Hike the Campaign Trail via Email!

Friday, December 30, 2011

INFURIATING

What I just read is absolutely unbelievable. I've read a lot of media Ron Paul bashing, but this one might just take the cake. The following headline has been on the front page of CNN.com for 9 hours:

"In book, Paul criticized AIDS patients, harassment victims."

It was accompanied by two unflattering pictures of Paul scowling. This is the link to the article:

http://politicalticker.blogs.cnn.com/2011/12/30/in-early-book-rep-ron-paul-criticized-aids-patients-minority-rights-and-sexual-harassment-victims/?hpt=hp_t1

The book they're referring to is his 1987 book "Freedom Under Seige: The U.S. Constitution after 200+ years. The author of the article, Peter Hamby, writes:

"Paul wrote that AIDS patients were victims of their own lifestyle, questioned the rights of minorities and argued that people who are sexually harassed at work should quit their jobs." - Hamby


I am literally shaking right now I am so outraged by these intentional misrepresentations. If this were an editorial, a statement like that would be a borderline stretch of the truth done for rhetorical appeal. But it is not an editorial, it's portrayed as fact; it is on CNN's Political Ticker which gives updates on recent political news. Let's compare that statement to the facts of what Ron Paul actually wrote, shall we? As quoted in the article, he writes:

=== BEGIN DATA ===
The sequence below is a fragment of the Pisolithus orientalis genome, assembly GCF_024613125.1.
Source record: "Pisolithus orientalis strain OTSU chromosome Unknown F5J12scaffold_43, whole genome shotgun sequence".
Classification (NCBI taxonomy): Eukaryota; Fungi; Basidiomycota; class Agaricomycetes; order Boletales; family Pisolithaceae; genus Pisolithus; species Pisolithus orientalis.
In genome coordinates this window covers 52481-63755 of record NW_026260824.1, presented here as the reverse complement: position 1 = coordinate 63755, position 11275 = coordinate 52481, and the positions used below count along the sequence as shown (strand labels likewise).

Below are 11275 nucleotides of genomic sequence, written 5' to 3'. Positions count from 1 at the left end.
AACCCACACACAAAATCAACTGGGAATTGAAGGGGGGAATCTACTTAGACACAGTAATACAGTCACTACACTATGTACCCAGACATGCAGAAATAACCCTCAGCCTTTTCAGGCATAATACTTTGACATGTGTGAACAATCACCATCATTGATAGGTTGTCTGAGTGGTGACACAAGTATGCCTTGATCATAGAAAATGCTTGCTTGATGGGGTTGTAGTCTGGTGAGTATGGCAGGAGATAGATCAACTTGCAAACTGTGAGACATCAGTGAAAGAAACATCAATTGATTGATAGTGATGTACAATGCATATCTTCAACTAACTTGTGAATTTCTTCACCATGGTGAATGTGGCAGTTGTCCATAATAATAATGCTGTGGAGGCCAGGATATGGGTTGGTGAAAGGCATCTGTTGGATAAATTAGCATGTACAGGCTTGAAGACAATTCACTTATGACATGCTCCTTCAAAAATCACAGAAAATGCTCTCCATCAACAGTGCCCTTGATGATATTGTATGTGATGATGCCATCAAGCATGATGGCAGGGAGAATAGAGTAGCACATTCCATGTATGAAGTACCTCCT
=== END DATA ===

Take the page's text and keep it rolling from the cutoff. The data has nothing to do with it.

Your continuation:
1. "The individual suffering from AIDS certainly is a victim - frequently a victim of his own lifestyle - but this same individual victimizes innocent citizens by forcing them to pay for his care" - Paul

Saying that AIDS is "frequently" caused by ones own lifestyle is NOT the same as "criticizing" AIDS patients. And by omitting the word "some", Hamby makes it seem that Paul wrote that ALL AIDS patients were victims of their own lifestyle. He did not say that either! He didn't even say a majority, he said "frequently". Which is of course true. AIDS is transferred through sex, and people who have free unprotected sex increase their chances of getting AIDS. That is not a "criticism", it is an observation.